The Distinguished Alumni Series is part of the Allegheny Mountain Collegiate Conference's 25th anniversary, where the conference will be recognizing former AMCC student-athletes who have excelled in their area of study. The Distinguished Alumni Series will run every Thursday throughout the academic year.
Tyler Franklin produced a stellar career on the hardwood for Penn State Altoona men’s basketball program. From 2003-07, he put together one of the best collegiate careers of any athlete to compete at Penn State Altoona in its NCAA Division III era.
Franklin’s total of 1,533 points scored during his four-year career still places him as the Lions’ all-time leading scorer, and he also remains the program’s all-time leader in field goals made with 590. He was a three-time All-Allegheny Mountain Collegiate Conference selection, taking first team honors in the 2005-06 and 2006-07 seasons and second team recognition in the 2004-05 campaign.
Today, Franklin is a Logistics Coordinator for R&R Express in Pittsburgh, a company which provides transportation and logistics services to a variety of industries. In his current position, Franklin works with people across the country to help with their shipping needs, setting up trucks to pick up products and deliver them to their destinations. He credits his Penn State education with helping him along his current career path.
“I have been working in sales since I graduated. I’m still relatively new to this position, but all of my sales experience since graduating has really helped me in this role,” Franklin said. “My major at Penn State Altoona was communications, and I received a minor in history. I can say that the bachelor’s degree from Penn State has helped me get my foot in the door when qualifying for different positions.”
This fall, Franklin will be a member of the inaugural class of the Penn State Altoona Athletics Hall of Fame. The recognition has given him the opportunity to reflect on his collegiate career, and it has brought back plenty of memories.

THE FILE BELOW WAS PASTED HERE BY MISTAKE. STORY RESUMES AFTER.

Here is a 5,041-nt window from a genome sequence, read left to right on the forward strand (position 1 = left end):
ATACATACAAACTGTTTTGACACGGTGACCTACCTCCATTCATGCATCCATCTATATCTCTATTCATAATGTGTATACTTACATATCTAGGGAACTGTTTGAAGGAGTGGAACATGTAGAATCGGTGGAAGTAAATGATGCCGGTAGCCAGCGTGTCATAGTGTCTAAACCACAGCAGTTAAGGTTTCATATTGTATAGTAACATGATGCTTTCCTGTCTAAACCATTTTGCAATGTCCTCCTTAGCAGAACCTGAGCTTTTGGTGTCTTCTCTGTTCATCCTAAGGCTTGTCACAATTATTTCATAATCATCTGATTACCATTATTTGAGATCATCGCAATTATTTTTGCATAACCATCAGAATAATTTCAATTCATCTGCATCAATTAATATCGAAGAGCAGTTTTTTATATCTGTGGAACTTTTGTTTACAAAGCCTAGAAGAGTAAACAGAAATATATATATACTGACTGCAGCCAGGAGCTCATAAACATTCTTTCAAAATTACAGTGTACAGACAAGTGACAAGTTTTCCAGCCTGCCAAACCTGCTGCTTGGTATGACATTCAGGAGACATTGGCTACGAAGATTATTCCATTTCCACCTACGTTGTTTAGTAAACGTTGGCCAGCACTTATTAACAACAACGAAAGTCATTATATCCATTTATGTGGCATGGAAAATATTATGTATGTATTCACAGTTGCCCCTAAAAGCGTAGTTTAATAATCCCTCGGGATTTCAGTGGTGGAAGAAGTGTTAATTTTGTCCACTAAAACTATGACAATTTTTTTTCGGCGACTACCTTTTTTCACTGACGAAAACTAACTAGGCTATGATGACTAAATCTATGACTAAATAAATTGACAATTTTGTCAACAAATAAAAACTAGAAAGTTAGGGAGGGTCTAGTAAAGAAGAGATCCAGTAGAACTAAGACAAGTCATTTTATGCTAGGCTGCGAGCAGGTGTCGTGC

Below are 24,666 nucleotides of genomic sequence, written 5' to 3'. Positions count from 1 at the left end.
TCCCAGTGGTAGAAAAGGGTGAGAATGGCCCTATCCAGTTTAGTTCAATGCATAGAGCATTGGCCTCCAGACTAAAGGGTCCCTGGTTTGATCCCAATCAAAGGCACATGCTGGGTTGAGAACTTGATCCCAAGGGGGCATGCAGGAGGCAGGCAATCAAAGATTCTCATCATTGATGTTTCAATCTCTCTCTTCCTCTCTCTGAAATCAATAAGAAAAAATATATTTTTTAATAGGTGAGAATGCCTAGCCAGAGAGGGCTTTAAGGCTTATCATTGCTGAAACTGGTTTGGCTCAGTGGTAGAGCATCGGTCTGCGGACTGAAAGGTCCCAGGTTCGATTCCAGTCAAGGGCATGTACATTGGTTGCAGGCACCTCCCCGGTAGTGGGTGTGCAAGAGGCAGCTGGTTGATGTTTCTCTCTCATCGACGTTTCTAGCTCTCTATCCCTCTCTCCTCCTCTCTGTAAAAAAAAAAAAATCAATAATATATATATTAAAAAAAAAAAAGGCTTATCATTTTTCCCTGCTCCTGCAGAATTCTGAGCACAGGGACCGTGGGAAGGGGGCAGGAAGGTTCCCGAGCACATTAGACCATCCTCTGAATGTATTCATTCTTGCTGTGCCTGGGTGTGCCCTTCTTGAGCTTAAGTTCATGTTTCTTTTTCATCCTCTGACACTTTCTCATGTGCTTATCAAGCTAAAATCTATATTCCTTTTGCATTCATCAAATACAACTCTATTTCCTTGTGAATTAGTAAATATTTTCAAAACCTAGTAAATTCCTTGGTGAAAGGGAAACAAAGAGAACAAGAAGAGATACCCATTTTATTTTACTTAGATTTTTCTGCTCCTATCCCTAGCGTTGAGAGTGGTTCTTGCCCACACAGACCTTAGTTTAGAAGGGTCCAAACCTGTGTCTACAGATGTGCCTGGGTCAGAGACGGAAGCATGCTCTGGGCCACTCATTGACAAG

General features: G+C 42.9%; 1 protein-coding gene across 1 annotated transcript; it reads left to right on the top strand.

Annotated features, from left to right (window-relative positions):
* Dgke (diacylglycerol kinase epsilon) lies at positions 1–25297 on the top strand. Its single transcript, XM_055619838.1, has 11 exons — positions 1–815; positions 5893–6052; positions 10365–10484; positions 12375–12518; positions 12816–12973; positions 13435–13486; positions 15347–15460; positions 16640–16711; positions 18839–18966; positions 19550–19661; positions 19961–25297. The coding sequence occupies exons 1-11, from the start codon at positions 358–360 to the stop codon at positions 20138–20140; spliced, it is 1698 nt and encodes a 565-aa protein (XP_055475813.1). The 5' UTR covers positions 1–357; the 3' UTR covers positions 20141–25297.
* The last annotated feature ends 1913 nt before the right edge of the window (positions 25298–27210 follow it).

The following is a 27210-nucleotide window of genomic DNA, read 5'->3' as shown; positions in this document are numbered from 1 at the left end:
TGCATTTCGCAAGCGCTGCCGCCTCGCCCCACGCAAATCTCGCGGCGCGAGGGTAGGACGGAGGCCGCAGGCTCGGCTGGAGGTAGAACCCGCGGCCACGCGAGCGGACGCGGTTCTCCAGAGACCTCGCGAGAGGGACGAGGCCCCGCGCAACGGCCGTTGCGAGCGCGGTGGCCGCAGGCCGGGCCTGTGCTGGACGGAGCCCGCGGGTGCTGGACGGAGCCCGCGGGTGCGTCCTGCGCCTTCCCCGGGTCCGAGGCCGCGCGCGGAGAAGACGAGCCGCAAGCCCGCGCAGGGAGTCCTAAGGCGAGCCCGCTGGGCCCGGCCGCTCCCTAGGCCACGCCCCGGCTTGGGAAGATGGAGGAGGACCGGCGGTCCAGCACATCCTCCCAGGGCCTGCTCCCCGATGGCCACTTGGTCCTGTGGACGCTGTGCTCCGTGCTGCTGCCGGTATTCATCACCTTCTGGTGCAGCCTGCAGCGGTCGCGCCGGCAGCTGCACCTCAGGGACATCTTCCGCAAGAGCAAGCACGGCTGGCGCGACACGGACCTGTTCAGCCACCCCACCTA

One of Franklin’s favorite memories occurred on December 14, 2006. That night, in a packed Adler Gymnasium, Penn State Altoona took on No. 18 ranked Lincoln University, a Division II team that was making headlines across the country for its scoring prowess. The Lions pulled off a wild 95-86 upset win, and Franklin contributed a game-high 29 points in the victory.
“Lincoln had been on ESPN for scoring 201 points in a game. I had people telling me that they were going to kill us,” Franklin remembered. “I told the team if anyone doesn’t think we can win, then don’t show up. We got the win that night.”
Franklin also appreciates the opportunity afforded to him by former Penn State Altoona head coach Armon Gilliam, who coached the program from 2002-05. Gilliam, a 13-year NBA veteran, recruited Franklin to play at Penn State Altoona and was a big influence in developing his game.
“The other memory that sticks out is playing for Armon Gilliam. He’s the only one who gave me a chance, and his NBA background took my game to the next level,” said Franklin. “I became a Hall of Fame player and the all-time leading scorer because of his foundation.”
Franklin strongly believes that his experience as an NCAA Division III student-athlete in the AMCC at Penn State Altoona shaped his life in a positive way, setting him up for success in life after graduation.
“The student-athlete life is challenging. Everything that I learned in sports has translated to real life. Working as a team, playing through adversity, getting better every day, and all the things that apply to being an athlete are things I’ve used to be successful in all areas of my life,” he said. “I am very thankful for the athlete side of things, but my education molded me, as well. The experiences I had in African American history, including classes and trips to Antietam and Gettysburg, really made me appreciate my heritage. My dream was to play Division I ball, but looking back, I’m happy that God moved me in the direction of Penn State Altoona. Playing Division III ball, you play for love of the game. It’s different and it makes you grow.”